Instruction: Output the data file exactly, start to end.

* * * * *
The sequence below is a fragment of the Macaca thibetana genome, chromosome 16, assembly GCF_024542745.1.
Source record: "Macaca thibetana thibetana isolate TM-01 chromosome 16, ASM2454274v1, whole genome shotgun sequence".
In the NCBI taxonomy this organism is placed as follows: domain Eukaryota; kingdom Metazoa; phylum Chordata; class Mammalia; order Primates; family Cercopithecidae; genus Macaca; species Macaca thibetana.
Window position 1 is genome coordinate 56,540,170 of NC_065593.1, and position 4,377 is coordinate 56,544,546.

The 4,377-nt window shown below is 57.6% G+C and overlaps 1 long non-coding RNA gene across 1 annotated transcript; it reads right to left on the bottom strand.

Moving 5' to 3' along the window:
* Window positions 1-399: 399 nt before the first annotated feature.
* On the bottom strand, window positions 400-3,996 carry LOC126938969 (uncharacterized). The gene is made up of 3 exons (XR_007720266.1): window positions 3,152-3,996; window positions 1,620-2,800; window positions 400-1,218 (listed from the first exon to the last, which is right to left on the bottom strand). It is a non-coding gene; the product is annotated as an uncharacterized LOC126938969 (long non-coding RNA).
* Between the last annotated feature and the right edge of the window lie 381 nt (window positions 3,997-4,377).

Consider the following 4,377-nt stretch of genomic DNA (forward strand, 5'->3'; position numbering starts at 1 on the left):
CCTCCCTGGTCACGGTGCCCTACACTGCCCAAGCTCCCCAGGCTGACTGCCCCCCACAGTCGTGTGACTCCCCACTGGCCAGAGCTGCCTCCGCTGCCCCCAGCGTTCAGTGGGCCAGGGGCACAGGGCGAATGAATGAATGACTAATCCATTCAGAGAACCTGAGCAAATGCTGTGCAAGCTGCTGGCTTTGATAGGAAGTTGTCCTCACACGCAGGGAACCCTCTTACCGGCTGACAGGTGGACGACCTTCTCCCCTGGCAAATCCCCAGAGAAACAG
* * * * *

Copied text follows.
The sequence below is a fragment of the Macaca thibetana genome, chromosome 16, assembly GCF_024542745.1.
Source record: "Macaca thibetana thibetana isolate TM-01 chromosome 16, ASM2454274v1, whole genome shotgun sequence".
In the NCBI taxonomy this organism is placed as follows: domain Eukaryota; kingdom Metazoa; phylum Chordata; class Mammalia; order Primates; family Cercopithecidae; genus Macaca; species Macaca thibetana.
Window position 1 is genome coordinate 56,540,170 of NC_065593.1, and position 4,377 is coordinate 56,544,546.

The 4,377-nt window shown below is 57.6% G+C and overlaps 1 long non-coding RNA gene across 1 annotated transcript; it reads right to left on the bottom strand.

Moving 5' to 3' along the window:
* Window positions 1-399: 399 nt before the first annotated feature.
* On the bottom strand, window positions 400-3,996 carry LOC126938969 (uncharacterized). The gene is made up of 3 exons (XR_007720266.1): window positions 3,152-3,996; window positions 1,620-2,800; window positions 400-1,218 (listed from the first exon to the last, which is right to left on the bottom strand). It is a non-coding gene; the product is annotated as an uncharacterized LOC126938969 (long non-coding RNA).
* Between the last annotated feature and the right edge of the window lie 381 nt (window positions 3,997-4,377).

Consider the following 4,377-nt stretch of genomic DNA (forward strand, 5'->3'; position numbering starts at 1 on the left):
CCTCCCTGGTCACGGTGCCCTACACTGCCCAAGCTCCCCAGGCTGACTGCCCCCCACAGTCGTGTGACTCCCCACTGGCCAGAGCTGCCTCCGCTGCCCCCAGCGTTCAGTGGGCCAGGGGCACAGGGCGAATGAATGAATGACTAATCCATTCAGAGAACCTGAGCAAATGCTGTGCAAGCTGCTGGCTTTGATAGGAAGTTGTCCTCACACGCAGGGAACCCTCTTACCGGCTGACAGGTGGACGACCTTCTCCCCTGGCAAATCCCCAGAGAAACAG